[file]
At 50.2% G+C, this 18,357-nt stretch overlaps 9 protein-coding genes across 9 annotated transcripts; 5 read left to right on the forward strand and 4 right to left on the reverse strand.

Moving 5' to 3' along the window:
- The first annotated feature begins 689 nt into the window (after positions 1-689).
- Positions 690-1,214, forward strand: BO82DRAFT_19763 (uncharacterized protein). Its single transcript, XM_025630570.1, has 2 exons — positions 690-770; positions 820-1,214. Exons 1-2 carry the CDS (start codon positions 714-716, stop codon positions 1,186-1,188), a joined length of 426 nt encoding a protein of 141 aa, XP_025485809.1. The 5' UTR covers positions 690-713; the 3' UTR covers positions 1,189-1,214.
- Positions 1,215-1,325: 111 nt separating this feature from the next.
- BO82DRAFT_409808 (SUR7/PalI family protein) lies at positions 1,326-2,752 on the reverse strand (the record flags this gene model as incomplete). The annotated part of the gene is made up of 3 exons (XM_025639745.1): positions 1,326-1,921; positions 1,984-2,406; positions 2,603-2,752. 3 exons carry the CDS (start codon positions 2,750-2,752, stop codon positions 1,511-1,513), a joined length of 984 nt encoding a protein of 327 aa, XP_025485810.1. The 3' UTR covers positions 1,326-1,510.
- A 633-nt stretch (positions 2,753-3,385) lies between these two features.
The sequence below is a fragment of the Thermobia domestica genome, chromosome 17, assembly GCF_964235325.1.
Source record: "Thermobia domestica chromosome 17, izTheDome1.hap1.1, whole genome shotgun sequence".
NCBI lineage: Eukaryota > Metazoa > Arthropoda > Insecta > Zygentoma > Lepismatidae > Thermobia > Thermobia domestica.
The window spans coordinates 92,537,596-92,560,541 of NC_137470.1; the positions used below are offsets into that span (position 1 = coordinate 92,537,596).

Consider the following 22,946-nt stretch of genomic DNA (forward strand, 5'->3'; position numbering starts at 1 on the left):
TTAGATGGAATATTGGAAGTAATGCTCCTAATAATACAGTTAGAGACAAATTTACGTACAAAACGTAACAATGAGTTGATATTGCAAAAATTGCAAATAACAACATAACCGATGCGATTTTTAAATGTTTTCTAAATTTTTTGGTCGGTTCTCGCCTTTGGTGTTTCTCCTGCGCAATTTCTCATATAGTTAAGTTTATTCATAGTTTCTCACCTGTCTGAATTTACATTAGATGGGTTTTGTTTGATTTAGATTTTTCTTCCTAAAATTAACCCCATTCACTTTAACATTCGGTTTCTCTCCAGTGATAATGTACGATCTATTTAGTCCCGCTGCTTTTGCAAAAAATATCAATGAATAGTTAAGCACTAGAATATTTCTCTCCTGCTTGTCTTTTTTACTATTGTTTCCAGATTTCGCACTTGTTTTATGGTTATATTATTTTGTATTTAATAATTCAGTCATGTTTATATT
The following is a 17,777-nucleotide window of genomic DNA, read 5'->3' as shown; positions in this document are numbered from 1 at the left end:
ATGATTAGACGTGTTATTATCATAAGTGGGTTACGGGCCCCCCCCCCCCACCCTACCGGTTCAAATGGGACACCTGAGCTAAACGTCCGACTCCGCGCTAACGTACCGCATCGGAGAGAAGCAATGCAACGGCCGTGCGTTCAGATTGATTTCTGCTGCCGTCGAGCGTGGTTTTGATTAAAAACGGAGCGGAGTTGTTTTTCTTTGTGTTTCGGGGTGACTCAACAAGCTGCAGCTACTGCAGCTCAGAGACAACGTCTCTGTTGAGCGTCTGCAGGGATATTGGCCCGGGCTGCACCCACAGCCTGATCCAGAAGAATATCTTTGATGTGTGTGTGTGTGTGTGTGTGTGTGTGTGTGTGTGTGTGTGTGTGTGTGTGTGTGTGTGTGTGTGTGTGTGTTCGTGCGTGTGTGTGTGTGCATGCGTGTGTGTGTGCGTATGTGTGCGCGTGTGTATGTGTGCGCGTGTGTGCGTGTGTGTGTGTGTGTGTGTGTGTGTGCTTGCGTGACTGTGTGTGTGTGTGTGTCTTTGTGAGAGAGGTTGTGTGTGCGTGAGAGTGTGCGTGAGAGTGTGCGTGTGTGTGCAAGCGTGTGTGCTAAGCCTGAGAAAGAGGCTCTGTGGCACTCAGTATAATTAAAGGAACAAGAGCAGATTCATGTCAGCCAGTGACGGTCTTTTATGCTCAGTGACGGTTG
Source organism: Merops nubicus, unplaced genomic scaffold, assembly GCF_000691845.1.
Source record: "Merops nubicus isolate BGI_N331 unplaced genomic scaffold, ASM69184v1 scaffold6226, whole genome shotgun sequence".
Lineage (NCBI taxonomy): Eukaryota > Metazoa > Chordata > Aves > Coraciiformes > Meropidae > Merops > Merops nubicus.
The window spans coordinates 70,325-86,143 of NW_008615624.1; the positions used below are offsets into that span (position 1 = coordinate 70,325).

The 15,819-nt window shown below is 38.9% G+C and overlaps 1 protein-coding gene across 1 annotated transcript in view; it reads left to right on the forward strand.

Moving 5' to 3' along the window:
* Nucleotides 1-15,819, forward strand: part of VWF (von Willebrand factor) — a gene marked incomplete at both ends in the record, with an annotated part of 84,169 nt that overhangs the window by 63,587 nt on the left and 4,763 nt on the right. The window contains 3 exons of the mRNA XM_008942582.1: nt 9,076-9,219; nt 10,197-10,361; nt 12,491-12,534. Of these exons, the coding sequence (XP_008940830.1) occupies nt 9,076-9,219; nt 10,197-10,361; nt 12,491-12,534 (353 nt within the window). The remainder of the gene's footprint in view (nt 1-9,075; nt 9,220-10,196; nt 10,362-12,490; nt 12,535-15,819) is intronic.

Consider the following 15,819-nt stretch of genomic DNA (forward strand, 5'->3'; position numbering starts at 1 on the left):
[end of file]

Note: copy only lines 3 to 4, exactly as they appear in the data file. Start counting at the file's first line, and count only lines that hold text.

- The first annotated feature begins 689 nt into the window (after positions 1-689).
- Positions 690-1,214, forward strand: BO82DRAFT_19763 (uncharacterized protein). Its single transcript, XM_025630570.1, has 2 exons — positions 690-770; positions 820-1,214. Exons 1-2 carry the CDS (start codon positions 714-716, stop codon positions 1,186-1,188), a joined length of 426 nt encoding a protein of 141 aa, XP_025485809.1. The 5' UTR covers positions 690-713; the 3' UTR covers positions 1,189-1,214.